Cats involved in road traffic accidents make up more than 4% of the cats treated at veterinary clinics.
Sadly it is a common injury we see here at St Vincents. I lost one of my own cats to the road five years ago and one of our nurse’s cats was recently hit and is currently recuperating after an accident in which he sustained a broken pelvis.
Did you know young cats aged six months to six years are at most risk of road traffic accidents and male cats are 1.3 times more at risk than female cats?
If you think your pet has been hit by a car one of the most important things you can do is remain calm, call us and head straight down to the practice.
Please be very careful transporting them.
Broken bones unfortunately are very common and too much movement can cause further discomfort.
A small towel can usually be used to safely move your cat and, if possible, place them into a pet carrier so that they are secure. Keeping them warm is also important as they can quickly develop shock.
Cats will bite and scratch when frightened and in pain so please take care handling them if you suspect they have been involved in a traffic accident.
It is not always easy to be sure whether a cat has been hit unless you witnessed the accident.
Some cats may return home after an accident and just seem a little out of sorts and quieter.
Common signs may include bleeding wounds, split claws, limping, changes in breathing patterns or effort, any pain or signs of shock such as feeling cold or pale gums.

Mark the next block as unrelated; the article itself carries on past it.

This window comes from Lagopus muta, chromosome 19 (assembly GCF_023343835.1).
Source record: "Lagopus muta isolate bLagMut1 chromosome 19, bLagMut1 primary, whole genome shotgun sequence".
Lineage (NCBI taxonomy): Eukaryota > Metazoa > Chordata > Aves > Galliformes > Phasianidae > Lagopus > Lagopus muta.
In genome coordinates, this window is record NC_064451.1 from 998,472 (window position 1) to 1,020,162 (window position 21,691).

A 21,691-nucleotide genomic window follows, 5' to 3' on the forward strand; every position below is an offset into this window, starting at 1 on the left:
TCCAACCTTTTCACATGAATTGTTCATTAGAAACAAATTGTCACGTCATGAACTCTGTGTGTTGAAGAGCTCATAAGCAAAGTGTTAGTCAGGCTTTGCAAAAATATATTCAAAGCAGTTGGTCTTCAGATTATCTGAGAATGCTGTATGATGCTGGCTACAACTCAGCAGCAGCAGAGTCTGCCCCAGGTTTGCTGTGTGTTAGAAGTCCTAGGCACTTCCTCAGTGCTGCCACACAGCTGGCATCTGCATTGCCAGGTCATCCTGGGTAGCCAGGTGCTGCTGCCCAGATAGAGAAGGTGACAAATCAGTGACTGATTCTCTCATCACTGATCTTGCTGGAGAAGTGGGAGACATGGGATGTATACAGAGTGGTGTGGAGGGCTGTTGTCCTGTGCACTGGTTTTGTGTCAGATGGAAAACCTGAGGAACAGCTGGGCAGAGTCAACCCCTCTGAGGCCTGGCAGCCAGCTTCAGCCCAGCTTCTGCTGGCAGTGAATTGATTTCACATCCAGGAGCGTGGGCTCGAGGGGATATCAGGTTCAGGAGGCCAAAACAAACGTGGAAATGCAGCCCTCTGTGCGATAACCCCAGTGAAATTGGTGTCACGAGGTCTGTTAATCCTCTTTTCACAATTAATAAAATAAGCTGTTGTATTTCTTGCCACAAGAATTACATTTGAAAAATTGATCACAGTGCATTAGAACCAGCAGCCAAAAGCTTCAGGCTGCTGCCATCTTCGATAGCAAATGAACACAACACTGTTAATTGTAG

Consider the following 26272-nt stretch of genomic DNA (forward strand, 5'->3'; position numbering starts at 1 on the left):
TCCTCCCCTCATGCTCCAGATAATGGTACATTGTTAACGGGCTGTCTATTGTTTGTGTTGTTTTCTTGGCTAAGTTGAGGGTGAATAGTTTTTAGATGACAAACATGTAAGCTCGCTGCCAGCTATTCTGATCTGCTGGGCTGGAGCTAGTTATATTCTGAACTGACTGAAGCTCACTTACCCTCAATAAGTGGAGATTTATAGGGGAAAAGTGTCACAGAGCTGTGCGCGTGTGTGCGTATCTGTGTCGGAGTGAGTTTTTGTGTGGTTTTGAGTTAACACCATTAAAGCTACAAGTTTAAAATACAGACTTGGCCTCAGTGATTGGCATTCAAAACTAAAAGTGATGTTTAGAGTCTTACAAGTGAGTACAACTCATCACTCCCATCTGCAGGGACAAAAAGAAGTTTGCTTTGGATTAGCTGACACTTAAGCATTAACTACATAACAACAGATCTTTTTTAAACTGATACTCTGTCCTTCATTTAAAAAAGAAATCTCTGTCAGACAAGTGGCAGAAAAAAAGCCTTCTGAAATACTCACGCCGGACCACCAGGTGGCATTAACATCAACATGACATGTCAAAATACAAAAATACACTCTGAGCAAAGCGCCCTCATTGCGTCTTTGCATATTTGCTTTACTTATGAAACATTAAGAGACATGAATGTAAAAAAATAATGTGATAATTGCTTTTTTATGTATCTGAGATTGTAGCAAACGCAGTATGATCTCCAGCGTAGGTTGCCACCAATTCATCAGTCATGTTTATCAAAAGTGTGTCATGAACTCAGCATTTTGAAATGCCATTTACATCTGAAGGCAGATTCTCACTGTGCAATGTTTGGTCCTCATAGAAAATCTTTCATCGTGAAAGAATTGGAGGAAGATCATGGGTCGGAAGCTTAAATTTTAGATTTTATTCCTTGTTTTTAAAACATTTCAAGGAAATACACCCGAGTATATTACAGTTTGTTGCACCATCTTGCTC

So what can we do to help prevent traffic accidents? Neutering male cats can significantly reduce the risk of accidents. Male cats will roam over large areas and cross busy roads looking for female cats. If you live near a busy road, it may be a good idea to keep your cats in at night. If your cat wears a collar, a reflective collar may help drivers see them but always make sure it is a safety collar that will break if the cat gets caught.
Cats may be kept indoors if you are near a busy road but it is very important that they have and lots of toys and places to climb and scratch so they can express all of their natural behaviours.
If you ever hit a cat or a dog please stop straight away if possible, or when it is safe to do so. We would also suggest taking them to a veterinary surgery, even if deceased, as if they are microchipped we can inform the owner.
This is another good reason to microchip your cats which is not as yet a legal requirement. Please contact us here at St Vincents if you would like to discuss the different microchips available.
Katie Love is a veterinary surgeon at St Vincents Veterinary Surgery, an independent practice offering personal care for all your pets. Katie has a keen interest in feline medicine and can be contacted at the surgery if you have any concerns about your pet’s health.
To find out more visit www.stvincentsvets.co.uk or call the practice on 0118 979 3200 to arrange a visit and meet the team.